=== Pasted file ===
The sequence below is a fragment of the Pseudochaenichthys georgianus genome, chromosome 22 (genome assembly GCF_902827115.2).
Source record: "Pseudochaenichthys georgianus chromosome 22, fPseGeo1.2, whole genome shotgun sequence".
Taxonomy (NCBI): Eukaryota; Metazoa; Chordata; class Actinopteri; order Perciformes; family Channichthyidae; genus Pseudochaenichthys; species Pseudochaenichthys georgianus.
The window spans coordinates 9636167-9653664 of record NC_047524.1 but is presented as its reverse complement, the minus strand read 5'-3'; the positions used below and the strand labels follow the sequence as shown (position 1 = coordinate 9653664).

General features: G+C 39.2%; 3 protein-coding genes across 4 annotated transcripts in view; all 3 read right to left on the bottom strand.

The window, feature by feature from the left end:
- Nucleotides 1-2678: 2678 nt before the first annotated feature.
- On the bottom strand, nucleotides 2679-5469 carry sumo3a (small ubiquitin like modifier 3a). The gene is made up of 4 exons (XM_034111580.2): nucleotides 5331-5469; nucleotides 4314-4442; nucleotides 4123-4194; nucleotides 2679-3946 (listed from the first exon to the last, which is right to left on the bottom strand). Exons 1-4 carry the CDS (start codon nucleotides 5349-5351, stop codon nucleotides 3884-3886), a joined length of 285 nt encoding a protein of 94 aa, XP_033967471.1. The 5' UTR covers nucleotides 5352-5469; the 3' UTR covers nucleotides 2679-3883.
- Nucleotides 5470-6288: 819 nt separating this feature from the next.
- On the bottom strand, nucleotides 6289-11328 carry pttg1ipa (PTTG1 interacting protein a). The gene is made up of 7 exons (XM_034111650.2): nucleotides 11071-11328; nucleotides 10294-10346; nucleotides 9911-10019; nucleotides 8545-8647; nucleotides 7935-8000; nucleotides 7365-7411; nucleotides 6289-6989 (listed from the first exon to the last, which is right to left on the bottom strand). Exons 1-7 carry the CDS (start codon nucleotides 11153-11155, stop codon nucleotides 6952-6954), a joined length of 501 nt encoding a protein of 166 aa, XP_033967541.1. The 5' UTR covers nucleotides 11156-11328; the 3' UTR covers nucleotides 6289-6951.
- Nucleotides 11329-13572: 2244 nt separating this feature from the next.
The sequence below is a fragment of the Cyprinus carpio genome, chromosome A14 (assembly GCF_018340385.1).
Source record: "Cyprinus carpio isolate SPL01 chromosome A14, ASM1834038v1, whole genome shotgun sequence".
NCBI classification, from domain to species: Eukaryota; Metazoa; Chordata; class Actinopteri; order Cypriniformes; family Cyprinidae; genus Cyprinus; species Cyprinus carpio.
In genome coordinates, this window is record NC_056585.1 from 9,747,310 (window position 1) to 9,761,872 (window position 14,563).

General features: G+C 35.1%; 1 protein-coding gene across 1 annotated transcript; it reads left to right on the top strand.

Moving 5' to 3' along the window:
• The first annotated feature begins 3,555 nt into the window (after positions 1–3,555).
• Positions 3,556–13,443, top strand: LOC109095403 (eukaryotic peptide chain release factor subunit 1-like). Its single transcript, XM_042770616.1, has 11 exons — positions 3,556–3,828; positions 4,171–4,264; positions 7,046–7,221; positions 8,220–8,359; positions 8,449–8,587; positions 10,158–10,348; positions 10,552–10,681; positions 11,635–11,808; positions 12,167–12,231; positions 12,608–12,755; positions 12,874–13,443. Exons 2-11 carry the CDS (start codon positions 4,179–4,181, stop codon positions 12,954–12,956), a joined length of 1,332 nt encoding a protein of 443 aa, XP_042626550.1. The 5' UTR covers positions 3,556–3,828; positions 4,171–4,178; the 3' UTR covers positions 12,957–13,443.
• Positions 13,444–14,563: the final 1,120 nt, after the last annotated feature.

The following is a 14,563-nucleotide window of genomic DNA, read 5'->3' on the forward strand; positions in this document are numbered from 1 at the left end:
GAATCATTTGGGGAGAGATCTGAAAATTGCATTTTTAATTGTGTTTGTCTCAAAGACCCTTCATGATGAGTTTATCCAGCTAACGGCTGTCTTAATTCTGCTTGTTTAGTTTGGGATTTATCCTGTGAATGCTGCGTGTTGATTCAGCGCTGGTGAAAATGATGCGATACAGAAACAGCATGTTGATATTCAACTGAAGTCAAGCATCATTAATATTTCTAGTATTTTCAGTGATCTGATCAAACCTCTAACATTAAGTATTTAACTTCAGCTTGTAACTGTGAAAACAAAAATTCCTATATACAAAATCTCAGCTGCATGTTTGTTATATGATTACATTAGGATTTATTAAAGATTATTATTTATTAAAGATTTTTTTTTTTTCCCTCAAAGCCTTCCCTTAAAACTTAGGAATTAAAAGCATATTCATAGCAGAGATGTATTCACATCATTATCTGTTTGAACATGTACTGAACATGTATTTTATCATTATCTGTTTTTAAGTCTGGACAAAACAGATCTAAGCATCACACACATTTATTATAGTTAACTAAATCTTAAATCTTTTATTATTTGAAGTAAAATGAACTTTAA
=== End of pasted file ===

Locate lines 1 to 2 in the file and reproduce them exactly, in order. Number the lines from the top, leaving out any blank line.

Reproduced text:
The sequence below is a fragment of the Pseudochaenichthys georgianus genome, chromosome 22 (genome assembly GCF_902827115.2).
Source record: "Pseudochaenichthys georgianus chromosome 22, fPseGeo1.2, whole genome shotgun sequence".